Dreamers flock to Rio: A Sarajevan learns to samba in Brazil
A British train robber made Rio famous as a hideaway in the 1970s, but nowadays foreigners like Devla Imperatrix arrive in droves, armed with dreams and money to invest, writes a blogger.
Rio de Janeiro
• A version of this post ran on the author's blog, riorealblog.com. The views expressed are the author's own.Skip to next paragraph
El Salvador runoff election: Why an FMLN win wouldn't mean bigger shift to the left
Venezuela's 'color revolution?' The complexity of wearing red. (+video)
Reporter's notebook: How has Mexico City changed?
In their own words: US, Venezuela spar in public
Who is leading Venezuela's protests? (+video)
Subscribe Today to the Monitor
British train robber Ronald Biggs made Rio de Janeiro famous as a hideaway in the 1970s. To support himself and his family, he used to hold barbecues for tourists, at his Santa Teresa home.
Nowadays foreigners arrive in droves, armed with their own money to invest. They also have ideas and business experience. And they aren’t so much into backyard barbecue as tapas, burritos, diner fare, or gelato— novidades for many locals.
Yet Rio feeds all kinds of appetites. RioRealblog’s first profiled foreigner bearing carioca dreams is more hungry for rhythm and melody, than for food.
After years of dancing and teaching flamenco in Europe, Devla came to Rio with samba in mind. To her surprise, a samba school existed by the name Imperatriz Leopoldinense, or Leopoldian Empress. Devla had no doubt her destiny lay in the North Zone Ramos neighborhood.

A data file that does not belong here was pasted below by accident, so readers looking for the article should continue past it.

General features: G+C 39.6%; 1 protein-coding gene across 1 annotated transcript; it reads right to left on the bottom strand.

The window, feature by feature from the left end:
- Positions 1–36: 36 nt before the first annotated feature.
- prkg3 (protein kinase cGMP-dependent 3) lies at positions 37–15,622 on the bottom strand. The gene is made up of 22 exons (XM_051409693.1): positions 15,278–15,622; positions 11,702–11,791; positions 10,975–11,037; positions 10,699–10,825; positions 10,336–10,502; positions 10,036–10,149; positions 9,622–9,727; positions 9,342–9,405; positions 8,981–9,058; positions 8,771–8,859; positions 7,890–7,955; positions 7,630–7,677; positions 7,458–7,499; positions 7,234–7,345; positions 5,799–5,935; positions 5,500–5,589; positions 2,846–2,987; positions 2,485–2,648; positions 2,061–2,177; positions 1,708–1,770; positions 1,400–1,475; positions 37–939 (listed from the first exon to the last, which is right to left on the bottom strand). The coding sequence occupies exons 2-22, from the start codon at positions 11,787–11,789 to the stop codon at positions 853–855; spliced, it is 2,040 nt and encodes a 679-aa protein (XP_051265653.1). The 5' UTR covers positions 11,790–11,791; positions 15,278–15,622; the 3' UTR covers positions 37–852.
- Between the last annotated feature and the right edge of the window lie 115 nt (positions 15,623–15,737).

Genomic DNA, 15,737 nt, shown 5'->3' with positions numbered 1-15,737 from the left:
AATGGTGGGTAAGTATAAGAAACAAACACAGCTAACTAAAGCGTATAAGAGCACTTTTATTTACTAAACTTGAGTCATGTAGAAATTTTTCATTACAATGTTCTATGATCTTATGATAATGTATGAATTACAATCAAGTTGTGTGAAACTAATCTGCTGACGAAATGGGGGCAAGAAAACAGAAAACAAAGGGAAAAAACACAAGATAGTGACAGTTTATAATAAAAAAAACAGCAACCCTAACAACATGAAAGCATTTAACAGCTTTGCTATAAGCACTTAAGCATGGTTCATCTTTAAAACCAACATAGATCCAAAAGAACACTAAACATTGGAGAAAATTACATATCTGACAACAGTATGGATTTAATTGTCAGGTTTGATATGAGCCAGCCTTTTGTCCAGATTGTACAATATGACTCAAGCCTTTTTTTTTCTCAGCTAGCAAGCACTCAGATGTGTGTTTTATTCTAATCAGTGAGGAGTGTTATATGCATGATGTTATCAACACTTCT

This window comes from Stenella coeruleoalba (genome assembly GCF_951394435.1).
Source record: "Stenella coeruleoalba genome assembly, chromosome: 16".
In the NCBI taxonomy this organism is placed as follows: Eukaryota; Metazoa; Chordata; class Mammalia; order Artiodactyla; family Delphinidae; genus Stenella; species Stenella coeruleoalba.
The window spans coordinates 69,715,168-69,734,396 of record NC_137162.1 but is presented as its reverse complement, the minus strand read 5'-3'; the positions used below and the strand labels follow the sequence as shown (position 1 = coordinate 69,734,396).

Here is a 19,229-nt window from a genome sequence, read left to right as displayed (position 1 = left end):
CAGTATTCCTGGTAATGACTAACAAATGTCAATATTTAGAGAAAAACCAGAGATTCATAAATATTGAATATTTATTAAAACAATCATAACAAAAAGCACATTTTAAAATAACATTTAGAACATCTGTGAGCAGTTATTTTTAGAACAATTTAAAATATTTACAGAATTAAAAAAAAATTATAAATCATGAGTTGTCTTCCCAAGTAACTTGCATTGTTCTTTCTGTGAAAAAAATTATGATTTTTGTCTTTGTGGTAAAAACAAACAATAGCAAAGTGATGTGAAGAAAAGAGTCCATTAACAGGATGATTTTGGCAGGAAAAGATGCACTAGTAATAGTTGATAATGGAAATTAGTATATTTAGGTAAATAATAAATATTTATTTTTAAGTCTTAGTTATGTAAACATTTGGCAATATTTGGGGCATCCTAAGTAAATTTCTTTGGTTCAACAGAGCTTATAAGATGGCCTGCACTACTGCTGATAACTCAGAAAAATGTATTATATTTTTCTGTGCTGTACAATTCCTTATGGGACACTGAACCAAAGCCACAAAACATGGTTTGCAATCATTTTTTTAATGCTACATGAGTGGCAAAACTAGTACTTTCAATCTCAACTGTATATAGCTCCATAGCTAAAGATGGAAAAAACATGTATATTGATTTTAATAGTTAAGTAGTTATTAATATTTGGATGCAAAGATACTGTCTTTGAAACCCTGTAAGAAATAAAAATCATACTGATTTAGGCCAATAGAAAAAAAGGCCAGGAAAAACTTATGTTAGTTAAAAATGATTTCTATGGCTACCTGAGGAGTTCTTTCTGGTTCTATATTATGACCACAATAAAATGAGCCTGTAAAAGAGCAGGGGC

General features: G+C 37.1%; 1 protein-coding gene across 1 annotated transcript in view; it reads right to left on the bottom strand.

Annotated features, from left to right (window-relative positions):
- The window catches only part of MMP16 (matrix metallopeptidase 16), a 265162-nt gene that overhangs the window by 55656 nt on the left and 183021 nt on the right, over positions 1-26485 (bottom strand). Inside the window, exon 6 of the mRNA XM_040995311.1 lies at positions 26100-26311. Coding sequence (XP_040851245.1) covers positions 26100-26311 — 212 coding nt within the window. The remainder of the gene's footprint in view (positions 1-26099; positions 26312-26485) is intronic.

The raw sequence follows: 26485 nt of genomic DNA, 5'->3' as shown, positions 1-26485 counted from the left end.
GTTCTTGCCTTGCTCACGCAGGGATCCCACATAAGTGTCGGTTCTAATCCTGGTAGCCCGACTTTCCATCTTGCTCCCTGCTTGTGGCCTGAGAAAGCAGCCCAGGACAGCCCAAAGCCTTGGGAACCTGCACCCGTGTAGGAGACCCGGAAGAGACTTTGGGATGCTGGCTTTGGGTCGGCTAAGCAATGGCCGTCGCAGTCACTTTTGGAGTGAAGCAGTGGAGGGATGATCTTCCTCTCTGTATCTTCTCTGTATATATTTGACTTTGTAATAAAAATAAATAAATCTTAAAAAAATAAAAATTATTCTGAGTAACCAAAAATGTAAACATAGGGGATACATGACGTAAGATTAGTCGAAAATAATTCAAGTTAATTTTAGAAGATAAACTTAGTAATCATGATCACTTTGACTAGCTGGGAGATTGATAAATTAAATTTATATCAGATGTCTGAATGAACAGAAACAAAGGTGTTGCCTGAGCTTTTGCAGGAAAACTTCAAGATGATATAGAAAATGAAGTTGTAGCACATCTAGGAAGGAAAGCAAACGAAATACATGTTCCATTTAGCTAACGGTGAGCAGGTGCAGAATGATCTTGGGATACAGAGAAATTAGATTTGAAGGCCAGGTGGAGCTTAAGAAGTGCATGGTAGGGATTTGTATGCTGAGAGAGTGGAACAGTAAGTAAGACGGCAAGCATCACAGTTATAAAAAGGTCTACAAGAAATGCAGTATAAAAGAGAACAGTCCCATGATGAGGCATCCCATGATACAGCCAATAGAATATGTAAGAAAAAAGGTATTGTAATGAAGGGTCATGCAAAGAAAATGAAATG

On the samba school’s dance floor last year, a director chewed out the 5-foot-ten-inch beauty for wearing flats. “A passista (official samba school dancer) has to wear heels,” he warned.
Devla wasn’t a passista – yet. After lessons from famed teacher Carlinhos de Jesus, she won a spot on an Imperatriz float in this year’s Carnival parade.
“I may have been the first foreign musa (muse) in a Carnival parade,” she notes. “But because I’m fluent in Portuguese and feel possessed by samba, people didn’t really notice!”
The parade was no slice of cake. Devla’s dress was ready only 45 minutes before the samba school began moving down the avenue. Her skirt came unpinned; experienced dancer and performer that she is, Devla focused on moving her arms, transmitting the magic of samba with what she calls “a contained presence”, until she could fix it.
One dream ticked off her list, Devla now aspires to create and perform a fusion of gypsy dancing and samba. She also wouldn’t mind a role in a Globo novela, or soap opera… and meanwhile, she’s using her business degree and savvy at Global Vision Visas, specializing in customized immigration solutions for multinational oil and gas companies.
Get daily or weekly updates from CSMonitor.com delivered to your inbox. Sign up today.
The Christian Science Monitor has assembled a diverse group of Latin America bloggers. Our guest bloggers are not employed or directed by the Monitor and the views expressed are the bloggers' own, as is responsibility for the content of their blogs. To contact us about a blogger, click here.